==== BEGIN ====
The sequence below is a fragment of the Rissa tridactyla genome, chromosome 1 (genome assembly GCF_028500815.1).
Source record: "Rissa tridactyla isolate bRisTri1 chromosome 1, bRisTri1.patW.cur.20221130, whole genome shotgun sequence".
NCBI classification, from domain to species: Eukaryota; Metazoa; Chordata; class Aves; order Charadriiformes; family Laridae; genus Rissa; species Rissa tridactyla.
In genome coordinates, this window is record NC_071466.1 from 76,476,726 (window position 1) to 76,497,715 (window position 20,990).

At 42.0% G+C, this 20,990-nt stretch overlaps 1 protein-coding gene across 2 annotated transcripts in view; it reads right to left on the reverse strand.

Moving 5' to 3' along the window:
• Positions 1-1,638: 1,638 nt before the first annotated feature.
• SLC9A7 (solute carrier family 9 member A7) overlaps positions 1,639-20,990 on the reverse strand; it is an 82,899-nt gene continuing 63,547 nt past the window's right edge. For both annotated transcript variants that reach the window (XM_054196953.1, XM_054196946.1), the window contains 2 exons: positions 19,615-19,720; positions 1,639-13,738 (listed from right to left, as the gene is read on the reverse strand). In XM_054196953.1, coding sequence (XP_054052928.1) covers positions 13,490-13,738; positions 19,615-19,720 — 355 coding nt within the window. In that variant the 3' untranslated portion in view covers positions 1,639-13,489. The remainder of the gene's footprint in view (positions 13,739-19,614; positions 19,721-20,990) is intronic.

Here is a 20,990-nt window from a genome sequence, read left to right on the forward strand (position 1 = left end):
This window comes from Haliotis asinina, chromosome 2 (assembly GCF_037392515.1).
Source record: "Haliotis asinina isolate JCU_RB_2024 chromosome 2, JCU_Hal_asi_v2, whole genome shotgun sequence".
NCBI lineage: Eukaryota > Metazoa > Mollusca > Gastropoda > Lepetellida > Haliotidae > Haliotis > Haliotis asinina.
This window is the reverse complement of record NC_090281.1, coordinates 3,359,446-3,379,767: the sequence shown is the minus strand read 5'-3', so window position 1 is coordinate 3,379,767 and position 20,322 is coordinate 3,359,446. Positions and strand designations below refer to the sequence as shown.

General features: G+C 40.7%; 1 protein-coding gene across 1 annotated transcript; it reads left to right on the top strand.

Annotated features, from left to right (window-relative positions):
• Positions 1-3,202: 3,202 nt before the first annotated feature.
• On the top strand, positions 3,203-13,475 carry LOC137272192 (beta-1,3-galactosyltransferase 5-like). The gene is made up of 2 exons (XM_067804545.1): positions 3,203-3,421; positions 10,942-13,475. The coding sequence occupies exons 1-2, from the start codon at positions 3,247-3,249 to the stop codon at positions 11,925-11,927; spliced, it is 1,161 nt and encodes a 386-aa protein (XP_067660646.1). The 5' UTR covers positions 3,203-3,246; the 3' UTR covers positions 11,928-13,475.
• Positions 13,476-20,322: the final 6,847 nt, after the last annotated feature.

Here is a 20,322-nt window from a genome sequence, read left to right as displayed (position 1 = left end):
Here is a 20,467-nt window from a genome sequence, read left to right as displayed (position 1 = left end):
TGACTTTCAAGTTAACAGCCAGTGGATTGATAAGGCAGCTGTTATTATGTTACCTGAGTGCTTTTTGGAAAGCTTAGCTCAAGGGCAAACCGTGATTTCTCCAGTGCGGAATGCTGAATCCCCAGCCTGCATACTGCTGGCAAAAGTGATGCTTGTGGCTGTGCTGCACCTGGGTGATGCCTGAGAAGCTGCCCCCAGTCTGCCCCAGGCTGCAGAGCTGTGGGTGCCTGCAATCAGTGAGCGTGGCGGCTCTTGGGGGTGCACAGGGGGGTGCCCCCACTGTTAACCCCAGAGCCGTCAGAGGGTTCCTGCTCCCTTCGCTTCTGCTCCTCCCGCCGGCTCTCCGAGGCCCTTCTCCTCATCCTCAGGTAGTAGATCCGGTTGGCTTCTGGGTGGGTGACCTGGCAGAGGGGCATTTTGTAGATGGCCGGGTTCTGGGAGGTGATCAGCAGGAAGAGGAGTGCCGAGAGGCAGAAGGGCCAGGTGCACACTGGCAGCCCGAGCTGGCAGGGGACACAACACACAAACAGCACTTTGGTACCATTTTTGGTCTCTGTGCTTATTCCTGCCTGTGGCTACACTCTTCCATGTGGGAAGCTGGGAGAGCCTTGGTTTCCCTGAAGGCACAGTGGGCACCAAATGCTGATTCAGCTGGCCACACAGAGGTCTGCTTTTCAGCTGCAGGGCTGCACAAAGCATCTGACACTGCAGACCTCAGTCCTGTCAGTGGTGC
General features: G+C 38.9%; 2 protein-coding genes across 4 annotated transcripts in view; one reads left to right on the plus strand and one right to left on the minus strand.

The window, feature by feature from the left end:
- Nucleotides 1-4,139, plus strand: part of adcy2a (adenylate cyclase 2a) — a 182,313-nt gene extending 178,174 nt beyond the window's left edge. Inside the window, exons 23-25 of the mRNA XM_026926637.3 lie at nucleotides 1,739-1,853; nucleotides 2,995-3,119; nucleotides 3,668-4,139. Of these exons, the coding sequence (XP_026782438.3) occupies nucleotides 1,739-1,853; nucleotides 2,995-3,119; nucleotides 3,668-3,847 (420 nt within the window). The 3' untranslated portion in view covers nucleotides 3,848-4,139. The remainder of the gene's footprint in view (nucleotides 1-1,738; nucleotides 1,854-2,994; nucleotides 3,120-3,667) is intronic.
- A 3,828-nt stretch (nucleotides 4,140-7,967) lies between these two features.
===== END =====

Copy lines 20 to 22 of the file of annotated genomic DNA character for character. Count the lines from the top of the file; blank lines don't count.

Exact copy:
Here is a 20,467-nt window from a genome sequence, read left to right as displayed (position 1 = left end):
TGACTTTCAAGTTAACAGCCAGTGGATTGATAAGGCAGCTGTTATTATGTTACCTGAGTGCTTTTTGGAAAGCTTAGCTCAAGGGCAAACCGTGATTTCTCCAGTGCGGAATGCTGAATCCCCAGCCTGCATACTGCTGGCAAAAGTGATGCTTGTGGCTGTGCTGCACCTGGGTGATGCCTGAGAAGCTGCCCCCAGTCTGCCCCAGGCTGCAGAGCTGTGGGTGCCTGCAATCAGTGAGCGTGGCGGCTCTTGGGGGTGCACAGGGGGGTGCCCCCACTGTTAACCCCAGAGCCGTCAGAGGGTTCCTGCTCCCTTCGCTTCTGCTCCTCCCGCCGGCTCTCCGAGGCCCTTCTCCTCATCCTCAGGTAGTAGATCCGGTTGGCTTCTGGGTGGGTGACCTGGCAGAGGGGCATTTTGTAGATGGCCGGGTTCTGGGAGGTGATCAGCAGGAAGAGGAGTGCCGAGAGGCAGAAGGGCCAGGTGCACACTGGCAGCCCGAGCTGGCAGGGGACACAACACACAAACAGCACTTTGGTACCATTTTTGGTCTCTGTGCTTATTCCTGCCTGTGGCTACACTCTTCCATGTGGGAAGCTGGGAGAGCCTTGGTTTCCCTGAAGGCACAGTGGGCACCAAATGCTGATTCAGCTGGCCACACAGAGGTCTGCTTTTCAGCTGCAGGGCTGCACAAAGCATCTGACACTGCAGACCTCAGTCCTGTCAGTGGTGC
General features: G+C 38.9%; 2 protein-coding genes across 4 annotated transcripts in view; one reads left to right on the plus strand and one right to left on the minus strand.